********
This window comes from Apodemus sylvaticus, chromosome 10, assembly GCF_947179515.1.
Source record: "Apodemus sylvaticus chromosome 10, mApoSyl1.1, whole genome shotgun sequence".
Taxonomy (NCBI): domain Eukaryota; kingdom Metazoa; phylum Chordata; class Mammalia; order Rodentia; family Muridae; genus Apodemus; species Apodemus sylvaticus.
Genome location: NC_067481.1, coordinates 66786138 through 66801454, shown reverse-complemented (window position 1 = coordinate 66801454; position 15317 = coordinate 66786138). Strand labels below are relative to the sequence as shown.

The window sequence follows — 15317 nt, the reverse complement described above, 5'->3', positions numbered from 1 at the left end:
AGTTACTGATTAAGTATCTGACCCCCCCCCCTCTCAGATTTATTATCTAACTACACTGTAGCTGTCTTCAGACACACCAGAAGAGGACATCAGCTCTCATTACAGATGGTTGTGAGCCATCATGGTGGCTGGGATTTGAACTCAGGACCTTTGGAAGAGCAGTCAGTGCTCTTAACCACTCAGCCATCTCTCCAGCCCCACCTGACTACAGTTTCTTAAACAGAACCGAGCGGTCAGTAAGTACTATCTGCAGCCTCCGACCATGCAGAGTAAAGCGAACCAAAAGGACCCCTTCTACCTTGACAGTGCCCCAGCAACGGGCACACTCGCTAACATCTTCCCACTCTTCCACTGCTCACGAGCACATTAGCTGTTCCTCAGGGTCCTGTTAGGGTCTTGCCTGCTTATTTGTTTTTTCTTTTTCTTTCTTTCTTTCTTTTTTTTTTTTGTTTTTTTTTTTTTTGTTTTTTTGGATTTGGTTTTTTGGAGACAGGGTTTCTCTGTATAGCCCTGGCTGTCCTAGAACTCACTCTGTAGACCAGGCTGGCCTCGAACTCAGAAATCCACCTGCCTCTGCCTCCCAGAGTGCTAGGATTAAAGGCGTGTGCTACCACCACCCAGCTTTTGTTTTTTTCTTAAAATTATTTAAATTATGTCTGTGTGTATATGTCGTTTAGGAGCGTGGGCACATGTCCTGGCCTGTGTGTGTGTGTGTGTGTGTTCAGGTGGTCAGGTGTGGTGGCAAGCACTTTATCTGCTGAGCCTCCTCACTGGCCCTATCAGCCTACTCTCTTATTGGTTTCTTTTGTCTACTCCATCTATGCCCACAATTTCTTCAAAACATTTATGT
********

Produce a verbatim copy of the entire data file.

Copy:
This window comes from Apodemus sylvaticus, chromosome 10, assembly GCF_947179515.1.
Source record: "Apodemus sylvaticus chromosome 10, mApoSyl1.1, whole genome shotgun sequence".
Taxonomy (NCBI): domain Eukaryota; kingdom Metazoa; phylum Chordata; class Mammalia; order Rodentia; family Muridae; genus Apodemus; species Apodemus sylvaticus.
Genome location: NC_067481.1, coordinates 66786138 through 66801454, shown reverse-complemented (window position 1 = coordinate 66801454; position 15317 = coordinate 66786138). Strand labels below are relative to the sequence as shown.

The window sequence follows — 15317 nt, the reverse complement described above, 5'->3', positions numbered from 1 at the left end:
AGTTACTGATTAAGTATCTGACCCCCCCCCCTCTCAGATTTATTATCTAACTACACTGTAGCTGTCTTCAGACACACCAGAAGAGGACATCAGCTCTCATTACAGATGGTTGTGAGCCATCATGGTGGCTGGGATTTGAACTCAGGACCTTTGGAAGAGCAGTCAGTGCTCTTAACCACTCAGCCATCTCTCCAGCCCCACCTGACTACAGTTTCTTAAACAGAACCGAGCGGTCAGTAAGTACTATCTGCAGCCTCCGACCATGCAGAGTAAAGCGAACCAAAAGGACCCCTTCTACCTTGACAGTGCCCCAGCAACGGGCACACTCGCTAACATCTTCCCACTCTTCCACTGCTCACGAGCACATTAGCTGTTCCTCAGGGTCCTGTTAGGGTCTTGCCTGCTTATTTGTTTTTTCTTTTTCTTTCTTTCTTTCTTTTTTTTTTTTGTTTTTTTTTTTTTTGTTTTTTTGGATTTGGTTTTTTGGAGACAGGGTTTCTCTGTATAGCCCTGGCTGTCCTAGAACTCACTCTGTAGACCAGGCTGGCCTCGAACTCAGAAATCCACCTGCCTCTGCCTCCCAGAGTGCTAGGATTAAAGGCGTGTGCTACCACCACCCAGCTTTTGTTTTTTTCTTAAAATTATTTAAATTATGTCTGTGTGTATATGTCGTTTAGGAGCGTGGGCACATGTCCTGGCCTGTGTGTGTGTGTGTGTGTGTTCAGGTGGTCAGGTGTGGTGGCAAGCACTTTATCTGCTGAGCCTCCTCACTGGCCCTATCAGCCTACTCTCTTATTGGTTTCTTTTGTCTACTCCATCTATGCCCACAATTTCTTCAAAACATTTATGT